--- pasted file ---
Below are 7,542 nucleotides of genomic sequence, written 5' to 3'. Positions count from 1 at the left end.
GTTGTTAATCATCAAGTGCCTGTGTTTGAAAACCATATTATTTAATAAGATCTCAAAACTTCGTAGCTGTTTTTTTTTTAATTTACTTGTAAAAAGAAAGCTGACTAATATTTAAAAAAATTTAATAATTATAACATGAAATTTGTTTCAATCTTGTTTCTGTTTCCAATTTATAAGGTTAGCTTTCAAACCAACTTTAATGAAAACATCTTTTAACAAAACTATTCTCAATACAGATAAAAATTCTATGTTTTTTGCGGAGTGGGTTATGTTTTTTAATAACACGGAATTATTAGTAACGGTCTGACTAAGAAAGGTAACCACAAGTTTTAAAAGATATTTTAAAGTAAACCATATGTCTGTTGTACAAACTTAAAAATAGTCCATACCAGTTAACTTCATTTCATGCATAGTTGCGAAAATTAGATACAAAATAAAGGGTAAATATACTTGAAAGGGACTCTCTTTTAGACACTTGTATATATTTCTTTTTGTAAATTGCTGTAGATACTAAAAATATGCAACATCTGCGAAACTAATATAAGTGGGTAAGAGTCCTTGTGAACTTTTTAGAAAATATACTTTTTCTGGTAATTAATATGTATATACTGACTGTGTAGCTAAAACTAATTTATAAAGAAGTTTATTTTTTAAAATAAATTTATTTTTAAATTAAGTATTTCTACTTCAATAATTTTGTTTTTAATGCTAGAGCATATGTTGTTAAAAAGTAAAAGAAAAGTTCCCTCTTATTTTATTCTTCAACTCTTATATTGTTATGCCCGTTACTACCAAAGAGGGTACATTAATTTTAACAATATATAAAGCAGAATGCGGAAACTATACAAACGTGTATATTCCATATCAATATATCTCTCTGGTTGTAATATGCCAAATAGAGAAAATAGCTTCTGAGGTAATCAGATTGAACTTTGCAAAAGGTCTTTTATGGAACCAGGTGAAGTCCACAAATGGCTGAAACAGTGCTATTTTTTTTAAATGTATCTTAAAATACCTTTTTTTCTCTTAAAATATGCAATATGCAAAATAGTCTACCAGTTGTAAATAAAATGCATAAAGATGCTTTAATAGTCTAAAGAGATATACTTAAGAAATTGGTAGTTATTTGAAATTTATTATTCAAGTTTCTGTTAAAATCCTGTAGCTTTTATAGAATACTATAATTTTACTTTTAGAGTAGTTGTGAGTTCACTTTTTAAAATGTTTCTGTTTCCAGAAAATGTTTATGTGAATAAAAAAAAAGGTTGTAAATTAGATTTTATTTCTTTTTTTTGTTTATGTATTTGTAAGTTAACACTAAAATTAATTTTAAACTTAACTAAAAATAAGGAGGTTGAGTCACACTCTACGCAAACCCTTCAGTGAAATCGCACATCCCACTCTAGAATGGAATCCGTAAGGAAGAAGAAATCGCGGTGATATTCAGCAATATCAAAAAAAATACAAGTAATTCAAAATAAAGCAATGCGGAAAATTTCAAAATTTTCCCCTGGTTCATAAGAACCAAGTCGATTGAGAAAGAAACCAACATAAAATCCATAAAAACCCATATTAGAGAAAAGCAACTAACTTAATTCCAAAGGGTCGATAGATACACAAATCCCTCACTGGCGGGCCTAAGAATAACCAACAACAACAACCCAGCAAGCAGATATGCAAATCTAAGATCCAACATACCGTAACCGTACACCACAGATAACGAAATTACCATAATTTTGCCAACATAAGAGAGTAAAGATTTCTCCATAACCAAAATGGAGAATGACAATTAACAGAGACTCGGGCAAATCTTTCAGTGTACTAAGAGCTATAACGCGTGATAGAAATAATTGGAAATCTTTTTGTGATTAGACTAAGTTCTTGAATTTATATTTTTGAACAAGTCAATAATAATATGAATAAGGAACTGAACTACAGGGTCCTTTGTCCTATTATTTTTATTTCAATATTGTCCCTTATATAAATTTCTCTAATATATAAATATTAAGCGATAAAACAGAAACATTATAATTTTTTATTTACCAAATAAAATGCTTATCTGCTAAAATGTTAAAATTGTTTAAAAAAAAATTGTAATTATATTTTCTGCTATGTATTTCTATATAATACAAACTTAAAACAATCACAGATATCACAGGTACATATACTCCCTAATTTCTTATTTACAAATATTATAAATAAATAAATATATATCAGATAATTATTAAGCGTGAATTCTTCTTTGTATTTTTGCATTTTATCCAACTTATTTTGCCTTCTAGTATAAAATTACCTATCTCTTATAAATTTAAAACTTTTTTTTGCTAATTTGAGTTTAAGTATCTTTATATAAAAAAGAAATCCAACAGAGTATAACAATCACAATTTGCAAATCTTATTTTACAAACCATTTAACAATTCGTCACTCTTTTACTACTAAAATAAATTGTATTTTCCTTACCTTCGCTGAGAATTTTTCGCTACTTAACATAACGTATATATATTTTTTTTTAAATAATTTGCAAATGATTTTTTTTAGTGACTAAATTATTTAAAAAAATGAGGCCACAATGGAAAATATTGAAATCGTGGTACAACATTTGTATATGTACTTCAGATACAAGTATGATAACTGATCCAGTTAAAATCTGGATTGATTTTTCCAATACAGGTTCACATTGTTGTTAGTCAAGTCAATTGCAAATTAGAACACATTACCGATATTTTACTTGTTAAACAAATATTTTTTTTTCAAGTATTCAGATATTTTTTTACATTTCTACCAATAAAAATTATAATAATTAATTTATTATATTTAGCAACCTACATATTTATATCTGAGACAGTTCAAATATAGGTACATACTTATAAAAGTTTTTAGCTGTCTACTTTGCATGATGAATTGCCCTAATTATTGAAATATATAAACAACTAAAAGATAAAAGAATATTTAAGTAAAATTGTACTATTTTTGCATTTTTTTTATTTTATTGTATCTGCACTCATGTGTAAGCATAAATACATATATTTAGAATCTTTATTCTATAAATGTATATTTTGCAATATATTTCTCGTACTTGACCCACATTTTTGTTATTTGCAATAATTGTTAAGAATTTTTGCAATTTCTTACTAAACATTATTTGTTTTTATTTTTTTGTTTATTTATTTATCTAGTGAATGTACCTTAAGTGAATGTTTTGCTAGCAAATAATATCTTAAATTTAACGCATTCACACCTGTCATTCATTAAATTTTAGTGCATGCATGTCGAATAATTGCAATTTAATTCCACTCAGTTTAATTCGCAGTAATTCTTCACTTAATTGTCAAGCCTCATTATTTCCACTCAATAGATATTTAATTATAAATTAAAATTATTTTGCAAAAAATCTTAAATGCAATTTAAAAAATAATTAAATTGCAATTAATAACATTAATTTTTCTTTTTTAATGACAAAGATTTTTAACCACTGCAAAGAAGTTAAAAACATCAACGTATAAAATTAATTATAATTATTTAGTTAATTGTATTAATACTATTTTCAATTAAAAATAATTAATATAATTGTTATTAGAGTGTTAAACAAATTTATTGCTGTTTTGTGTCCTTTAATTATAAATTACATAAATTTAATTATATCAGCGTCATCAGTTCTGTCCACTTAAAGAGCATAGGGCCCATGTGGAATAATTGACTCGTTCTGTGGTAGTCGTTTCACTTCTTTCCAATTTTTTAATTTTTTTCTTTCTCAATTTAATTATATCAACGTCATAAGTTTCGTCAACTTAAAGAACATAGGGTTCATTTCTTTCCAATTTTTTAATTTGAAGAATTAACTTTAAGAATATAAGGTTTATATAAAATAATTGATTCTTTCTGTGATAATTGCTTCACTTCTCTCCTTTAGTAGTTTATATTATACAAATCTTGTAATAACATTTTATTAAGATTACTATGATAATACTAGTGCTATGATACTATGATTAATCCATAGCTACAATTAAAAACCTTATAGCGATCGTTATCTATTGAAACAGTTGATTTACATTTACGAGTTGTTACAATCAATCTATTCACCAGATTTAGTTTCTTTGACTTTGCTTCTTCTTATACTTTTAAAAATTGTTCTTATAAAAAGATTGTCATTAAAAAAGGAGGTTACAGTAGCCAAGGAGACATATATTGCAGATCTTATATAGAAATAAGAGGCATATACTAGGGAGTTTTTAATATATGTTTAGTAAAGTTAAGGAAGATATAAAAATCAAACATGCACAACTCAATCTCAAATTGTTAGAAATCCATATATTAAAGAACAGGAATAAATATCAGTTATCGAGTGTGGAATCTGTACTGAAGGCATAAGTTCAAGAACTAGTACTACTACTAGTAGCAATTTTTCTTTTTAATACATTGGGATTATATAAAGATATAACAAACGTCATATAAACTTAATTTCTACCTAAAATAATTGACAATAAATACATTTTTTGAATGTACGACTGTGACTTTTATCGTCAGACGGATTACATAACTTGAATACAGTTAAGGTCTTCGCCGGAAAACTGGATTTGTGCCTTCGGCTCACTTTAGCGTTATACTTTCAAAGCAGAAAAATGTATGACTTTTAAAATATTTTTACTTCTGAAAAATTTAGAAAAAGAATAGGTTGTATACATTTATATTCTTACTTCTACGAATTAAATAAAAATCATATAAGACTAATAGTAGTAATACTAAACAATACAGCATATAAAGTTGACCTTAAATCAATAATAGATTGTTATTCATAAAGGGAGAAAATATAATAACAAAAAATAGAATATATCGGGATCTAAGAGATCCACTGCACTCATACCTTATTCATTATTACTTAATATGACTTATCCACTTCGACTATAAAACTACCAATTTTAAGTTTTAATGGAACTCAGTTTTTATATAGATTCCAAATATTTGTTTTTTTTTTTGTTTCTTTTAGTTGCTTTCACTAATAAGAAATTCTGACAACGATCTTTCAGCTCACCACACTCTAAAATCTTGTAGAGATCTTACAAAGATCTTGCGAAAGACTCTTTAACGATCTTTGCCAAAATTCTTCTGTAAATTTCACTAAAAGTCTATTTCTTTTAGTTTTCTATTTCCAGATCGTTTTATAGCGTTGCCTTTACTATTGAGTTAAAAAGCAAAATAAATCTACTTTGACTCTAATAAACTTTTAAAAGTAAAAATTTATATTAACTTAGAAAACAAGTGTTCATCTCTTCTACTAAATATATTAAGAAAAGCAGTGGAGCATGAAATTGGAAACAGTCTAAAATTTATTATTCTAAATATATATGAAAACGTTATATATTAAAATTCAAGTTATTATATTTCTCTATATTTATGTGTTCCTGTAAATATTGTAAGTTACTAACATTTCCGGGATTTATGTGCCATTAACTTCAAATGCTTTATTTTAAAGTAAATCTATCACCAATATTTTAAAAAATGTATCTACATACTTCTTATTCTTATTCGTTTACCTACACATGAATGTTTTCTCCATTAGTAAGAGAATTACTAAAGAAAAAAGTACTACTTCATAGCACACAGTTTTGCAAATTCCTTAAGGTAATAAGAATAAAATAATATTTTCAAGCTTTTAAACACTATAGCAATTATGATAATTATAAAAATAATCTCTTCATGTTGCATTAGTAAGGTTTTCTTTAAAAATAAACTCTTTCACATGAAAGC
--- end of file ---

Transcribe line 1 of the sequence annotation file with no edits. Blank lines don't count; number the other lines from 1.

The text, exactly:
Below are 7,542 nucleotides of genomic sequence, written 5' to 3'. Positions count from 1 at the left end.